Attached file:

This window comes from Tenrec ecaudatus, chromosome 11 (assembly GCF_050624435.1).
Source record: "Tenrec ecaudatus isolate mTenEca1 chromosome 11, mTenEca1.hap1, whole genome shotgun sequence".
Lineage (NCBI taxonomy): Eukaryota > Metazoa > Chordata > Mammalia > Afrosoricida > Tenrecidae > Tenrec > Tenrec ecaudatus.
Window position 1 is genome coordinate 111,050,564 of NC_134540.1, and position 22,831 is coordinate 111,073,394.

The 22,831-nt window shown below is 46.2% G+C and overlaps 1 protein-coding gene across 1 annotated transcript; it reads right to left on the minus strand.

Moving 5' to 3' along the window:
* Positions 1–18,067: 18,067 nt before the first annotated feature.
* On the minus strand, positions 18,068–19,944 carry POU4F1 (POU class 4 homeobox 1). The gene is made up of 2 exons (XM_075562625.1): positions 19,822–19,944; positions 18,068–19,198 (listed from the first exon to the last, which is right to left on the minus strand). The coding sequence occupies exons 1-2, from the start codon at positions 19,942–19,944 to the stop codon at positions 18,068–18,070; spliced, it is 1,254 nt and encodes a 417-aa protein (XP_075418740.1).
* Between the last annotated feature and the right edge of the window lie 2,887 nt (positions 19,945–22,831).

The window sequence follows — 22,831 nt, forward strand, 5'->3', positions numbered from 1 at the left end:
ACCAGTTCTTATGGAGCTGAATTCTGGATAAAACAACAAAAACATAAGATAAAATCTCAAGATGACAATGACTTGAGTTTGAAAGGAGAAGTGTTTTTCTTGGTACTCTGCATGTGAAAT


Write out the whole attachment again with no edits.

This window comes from Tenrec ecaudatus, chromosome 11 (assembly GCF_050624435.1).
Source record: "Tenrec ecaudatus isolate mTenEca1 chromosome 11, mTenEca1.hap1, whole genome shotgun sequence".
Lineage (NCBI taxonomy): Eukaryota > Metazoa > Chordata > Mammalia > Afrosoricida > Tenrecidae > Tenrec > Tenrec ecaudatus.
Window position 1 is genome coordinate 111,050,564 of NC_134540.1, and position 22,831 is coordinate 111,073,394.

The 22,831-nt window shown below is 46.2% G+C and overlaps 1 protein-coding gene across 1 annotated transcript; it reads right to left on the minus strand.

Moving 5' to 3' along the window:
* Positions 1–18,067: 18,067 nt before the first annotated feature.
* On the minus strand, positions 18,068–19,944 carry POU4F1 (POU class 4 homeobox 1). The gene is made up of 2 exons (XM_075562625.1): positions 19,822–19,944; positions 18,068–19,198 (listed from the first exon to the last, which is right to left on the minus strand). The coding sequence occupies exons 1-2, from the start codon at positions 19,942–19,944 to the stop codon at positions 18,068–18,070; spliced, it is 1,254 nt and encodes a 417-aa protein (XP_075418740.1).
* Between the last annotated feature and the right edge of the window lie 2,887 nt (positions 19,945–22,831).

The window sequence follows — 22,831 nt, forward strand, 5'->3', positions numbered from 1 at the left end:
ACCAGTTCTTATGGAGCTGAATTCTGGATAAAACAACAAAAACATAAGATAAAATCTCAAGATGACAATGACTTGAGTTTGAAAGGAGAAGTGTTTTTCTTGGTACTCTGCATGTGAAAT